• The Heat have traded away both their picks in this year’s draft, but that hasn’t stopped team president Pat Riley for setting the edict to the scouting department to find and secure useful players from the draft, writes Winderman. “We don’t have any picks, but I can guarantee you we’ll probably get a couple of good players out of this year’s draft, somehow,” Riley said at the end of the season. The Heat have a track record of landing productive players like Kendrick Nunn and Duncan Robinson despite scant draft resources. They’ll try to repeat history this year.
  • Anthony Chiang of the Miami Herald looks at how the Olympics experience could help the Heat‘s Nigerian trio of Gabe Vincent, KZ Okpala and Precious Achiuwa. Team Nigeria has been dominant during exhibition games, but if they don’t make the medal round, it’s possible the three young players will be back in Las Vegas for Summer League, looking to build off the momentum and confidence they’ve gained from this experience.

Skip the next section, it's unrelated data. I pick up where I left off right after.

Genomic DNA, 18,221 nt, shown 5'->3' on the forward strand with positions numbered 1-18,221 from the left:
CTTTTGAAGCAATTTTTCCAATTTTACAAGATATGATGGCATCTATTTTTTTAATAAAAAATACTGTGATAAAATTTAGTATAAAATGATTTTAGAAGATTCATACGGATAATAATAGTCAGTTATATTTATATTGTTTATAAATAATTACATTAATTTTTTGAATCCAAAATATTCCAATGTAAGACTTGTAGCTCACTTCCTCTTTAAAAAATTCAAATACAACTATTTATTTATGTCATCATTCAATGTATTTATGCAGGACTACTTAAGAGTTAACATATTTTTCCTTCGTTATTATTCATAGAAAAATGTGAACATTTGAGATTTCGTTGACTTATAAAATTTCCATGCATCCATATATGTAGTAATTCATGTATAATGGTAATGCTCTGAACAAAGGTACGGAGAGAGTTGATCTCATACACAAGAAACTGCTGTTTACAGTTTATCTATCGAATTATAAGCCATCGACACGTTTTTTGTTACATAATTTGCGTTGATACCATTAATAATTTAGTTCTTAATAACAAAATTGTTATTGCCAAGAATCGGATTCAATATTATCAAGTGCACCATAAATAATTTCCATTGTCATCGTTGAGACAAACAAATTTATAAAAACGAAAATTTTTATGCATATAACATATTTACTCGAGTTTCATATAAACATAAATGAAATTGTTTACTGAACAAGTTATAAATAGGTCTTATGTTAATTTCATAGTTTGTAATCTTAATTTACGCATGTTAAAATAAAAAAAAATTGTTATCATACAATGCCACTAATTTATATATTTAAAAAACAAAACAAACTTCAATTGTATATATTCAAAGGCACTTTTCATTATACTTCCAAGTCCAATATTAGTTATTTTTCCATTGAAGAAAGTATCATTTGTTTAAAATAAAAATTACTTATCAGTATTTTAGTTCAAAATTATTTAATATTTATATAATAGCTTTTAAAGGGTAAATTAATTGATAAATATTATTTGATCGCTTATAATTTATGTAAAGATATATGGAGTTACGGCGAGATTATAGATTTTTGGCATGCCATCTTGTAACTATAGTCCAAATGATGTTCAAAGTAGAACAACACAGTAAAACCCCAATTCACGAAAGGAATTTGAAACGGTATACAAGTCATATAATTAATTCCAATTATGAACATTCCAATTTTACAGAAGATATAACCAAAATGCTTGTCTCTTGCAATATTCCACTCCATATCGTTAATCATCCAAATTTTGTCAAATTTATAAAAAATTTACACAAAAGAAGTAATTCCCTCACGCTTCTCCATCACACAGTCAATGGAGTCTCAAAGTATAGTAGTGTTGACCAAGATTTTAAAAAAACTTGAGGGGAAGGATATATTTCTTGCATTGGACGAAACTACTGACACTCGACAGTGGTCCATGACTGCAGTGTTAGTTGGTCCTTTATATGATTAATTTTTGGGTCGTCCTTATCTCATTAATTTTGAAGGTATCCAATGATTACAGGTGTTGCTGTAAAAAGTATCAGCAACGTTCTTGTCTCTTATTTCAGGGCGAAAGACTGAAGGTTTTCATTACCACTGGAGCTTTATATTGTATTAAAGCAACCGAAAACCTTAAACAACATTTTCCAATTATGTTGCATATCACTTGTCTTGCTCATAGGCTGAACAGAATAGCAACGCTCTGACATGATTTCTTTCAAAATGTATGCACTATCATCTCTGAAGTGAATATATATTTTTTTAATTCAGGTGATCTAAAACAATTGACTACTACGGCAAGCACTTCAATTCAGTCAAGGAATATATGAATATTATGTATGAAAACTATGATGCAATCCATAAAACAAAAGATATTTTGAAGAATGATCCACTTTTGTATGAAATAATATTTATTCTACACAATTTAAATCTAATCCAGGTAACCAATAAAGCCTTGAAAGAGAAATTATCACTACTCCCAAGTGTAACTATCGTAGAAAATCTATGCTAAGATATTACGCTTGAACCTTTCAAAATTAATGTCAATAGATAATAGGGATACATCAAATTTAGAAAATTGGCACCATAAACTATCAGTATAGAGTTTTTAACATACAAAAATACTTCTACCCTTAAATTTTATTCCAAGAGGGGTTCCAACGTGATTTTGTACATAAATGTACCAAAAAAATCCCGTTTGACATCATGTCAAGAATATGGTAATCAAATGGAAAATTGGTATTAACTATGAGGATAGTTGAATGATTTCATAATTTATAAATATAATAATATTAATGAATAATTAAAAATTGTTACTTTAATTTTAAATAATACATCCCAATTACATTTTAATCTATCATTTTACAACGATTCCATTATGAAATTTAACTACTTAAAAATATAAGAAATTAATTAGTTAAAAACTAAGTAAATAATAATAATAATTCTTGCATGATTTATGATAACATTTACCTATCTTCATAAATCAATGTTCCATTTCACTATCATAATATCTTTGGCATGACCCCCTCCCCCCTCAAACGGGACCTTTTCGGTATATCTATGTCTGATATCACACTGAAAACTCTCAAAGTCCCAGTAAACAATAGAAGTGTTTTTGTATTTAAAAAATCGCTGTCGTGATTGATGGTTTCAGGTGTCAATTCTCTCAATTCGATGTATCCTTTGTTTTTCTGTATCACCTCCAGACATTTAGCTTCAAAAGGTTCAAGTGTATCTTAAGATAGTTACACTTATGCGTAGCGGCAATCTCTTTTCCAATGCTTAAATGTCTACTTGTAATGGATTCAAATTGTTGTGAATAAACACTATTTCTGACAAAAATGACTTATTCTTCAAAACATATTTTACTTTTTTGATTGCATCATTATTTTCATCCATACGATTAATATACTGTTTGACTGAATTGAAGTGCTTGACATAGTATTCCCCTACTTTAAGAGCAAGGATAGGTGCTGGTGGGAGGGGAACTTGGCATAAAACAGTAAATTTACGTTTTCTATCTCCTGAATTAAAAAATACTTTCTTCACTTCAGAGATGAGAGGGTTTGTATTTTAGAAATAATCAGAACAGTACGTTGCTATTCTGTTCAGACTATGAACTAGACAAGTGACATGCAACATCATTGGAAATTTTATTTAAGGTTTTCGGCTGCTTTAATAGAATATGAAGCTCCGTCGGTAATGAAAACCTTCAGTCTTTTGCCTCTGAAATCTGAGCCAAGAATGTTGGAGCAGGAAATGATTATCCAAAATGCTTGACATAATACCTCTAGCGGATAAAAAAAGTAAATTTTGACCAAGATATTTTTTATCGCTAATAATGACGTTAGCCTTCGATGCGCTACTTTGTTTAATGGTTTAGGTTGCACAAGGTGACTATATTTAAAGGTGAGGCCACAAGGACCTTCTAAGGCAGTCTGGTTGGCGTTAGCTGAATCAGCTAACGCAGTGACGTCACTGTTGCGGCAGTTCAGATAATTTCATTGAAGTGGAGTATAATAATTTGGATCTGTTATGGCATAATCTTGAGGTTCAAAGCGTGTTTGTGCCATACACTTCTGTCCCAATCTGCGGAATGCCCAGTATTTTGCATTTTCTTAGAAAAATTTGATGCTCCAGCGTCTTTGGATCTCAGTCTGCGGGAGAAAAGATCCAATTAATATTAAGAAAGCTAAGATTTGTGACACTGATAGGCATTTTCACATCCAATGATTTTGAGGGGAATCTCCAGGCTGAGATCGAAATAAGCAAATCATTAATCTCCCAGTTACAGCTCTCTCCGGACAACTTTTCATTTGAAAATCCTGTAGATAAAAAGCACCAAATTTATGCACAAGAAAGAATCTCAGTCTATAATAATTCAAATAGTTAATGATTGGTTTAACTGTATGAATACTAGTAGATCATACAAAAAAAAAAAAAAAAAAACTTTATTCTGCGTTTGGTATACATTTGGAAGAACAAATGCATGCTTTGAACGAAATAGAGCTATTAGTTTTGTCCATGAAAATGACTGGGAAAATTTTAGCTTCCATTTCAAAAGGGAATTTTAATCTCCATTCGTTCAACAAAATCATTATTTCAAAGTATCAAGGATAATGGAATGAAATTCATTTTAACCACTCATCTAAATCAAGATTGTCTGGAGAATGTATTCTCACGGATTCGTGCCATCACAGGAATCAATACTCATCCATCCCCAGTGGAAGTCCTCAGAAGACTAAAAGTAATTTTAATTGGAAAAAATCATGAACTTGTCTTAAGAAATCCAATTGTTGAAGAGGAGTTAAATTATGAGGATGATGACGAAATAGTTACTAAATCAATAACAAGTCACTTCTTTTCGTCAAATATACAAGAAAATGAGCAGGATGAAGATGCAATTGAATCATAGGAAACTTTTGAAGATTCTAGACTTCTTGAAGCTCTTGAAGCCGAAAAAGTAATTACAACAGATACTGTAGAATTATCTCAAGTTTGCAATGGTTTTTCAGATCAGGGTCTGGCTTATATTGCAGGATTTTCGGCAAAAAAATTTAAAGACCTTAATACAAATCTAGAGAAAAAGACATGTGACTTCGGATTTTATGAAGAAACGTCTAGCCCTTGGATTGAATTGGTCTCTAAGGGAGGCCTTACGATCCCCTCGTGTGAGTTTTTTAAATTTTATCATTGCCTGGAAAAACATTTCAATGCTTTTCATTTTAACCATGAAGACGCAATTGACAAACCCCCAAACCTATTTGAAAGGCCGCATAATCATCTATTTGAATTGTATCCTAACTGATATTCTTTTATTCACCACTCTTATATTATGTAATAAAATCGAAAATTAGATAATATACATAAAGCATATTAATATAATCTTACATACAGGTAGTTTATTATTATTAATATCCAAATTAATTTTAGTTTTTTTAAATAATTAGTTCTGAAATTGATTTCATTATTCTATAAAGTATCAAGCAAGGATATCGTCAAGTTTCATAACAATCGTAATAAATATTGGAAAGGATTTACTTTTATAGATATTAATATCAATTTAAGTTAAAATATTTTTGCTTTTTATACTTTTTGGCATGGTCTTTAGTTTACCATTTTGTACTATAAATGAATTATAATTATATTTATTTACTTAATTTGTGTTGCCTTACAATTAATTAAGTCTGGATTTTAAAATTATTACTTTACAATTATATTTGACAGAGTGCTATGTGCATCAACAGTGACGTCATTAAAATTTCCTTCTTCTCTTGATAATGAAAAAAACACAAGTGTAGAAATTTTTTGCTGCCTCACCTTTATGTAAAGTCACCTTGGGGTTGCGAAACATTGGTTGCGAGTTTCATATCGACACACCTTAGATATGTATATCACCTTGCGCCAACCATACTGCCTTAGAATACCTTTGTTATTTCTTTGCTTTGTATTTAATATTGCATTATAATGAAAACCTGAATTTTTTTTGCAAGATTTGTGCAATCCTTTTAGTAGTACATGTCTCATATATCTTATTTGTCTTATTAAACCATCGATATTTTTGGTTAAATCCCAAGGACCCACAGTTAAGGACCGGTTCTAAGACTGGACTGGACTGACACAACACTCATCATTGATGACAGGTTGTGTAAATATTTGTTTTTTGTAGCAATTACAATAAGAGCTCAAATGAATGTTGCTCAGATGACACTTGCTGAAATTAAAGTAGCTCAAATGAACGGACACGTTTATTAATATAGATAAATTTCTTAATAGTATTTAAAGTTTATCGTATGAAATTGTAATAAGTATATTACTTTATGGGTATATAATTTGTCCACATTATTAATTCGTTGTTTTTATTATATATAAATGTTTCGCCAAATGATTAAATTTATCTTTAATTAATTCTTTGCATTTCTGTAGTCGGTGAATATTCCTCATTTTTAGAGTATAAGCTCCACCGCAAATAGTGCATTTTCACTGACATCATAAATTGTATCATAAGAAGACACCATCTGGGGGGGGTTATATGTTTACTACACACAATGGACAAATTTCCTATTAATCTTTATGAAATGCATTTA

• Wes Unseld Jr. is not just a familiar name, he’s also an experienced coach who has paid his dues, writes Fred Katz in a piece for The Athletic on the Wizards’ newest head coach. Katz writes that Unseld sold the Wizards based not only on his track record, but also on ideas for how to better utilize star Bradley Beal and last season’s lottery pick Deni Avdija.
  • The Hornets are working out six prospects today, per a tweet from the team: Derrick Alston Jr., Ian Dubose, Romeao Ferguson, Ariel Hukporti, Carlik Jones, and Ruot Monyyong. The Hornets have the 56th and 57th picks in the draft, the range in which most of said prospects may be available.

Southeast Notes: Crowder, Heat, Mosley, Wizards

The Heat made a key personnel decision that could have adversely impacted their 2020/21 season in letting Jae Crowder walk as a free agent during the 2020 offseason, writes Ira Winderman of the South Florida Sun Sentinel. The club opted to not sign Crowder to a long-term deal so that it could keep its coffers open for the summer of 2021, when Bucks forward Giannis Antetokounmpo was scheduled to be a free agent. Of course, Antetokounmpo then signed a lucrative extension with Milwaukee, and the Bucks would go on to sweep the Heat 4-0 in the first round of the 2021 postseason.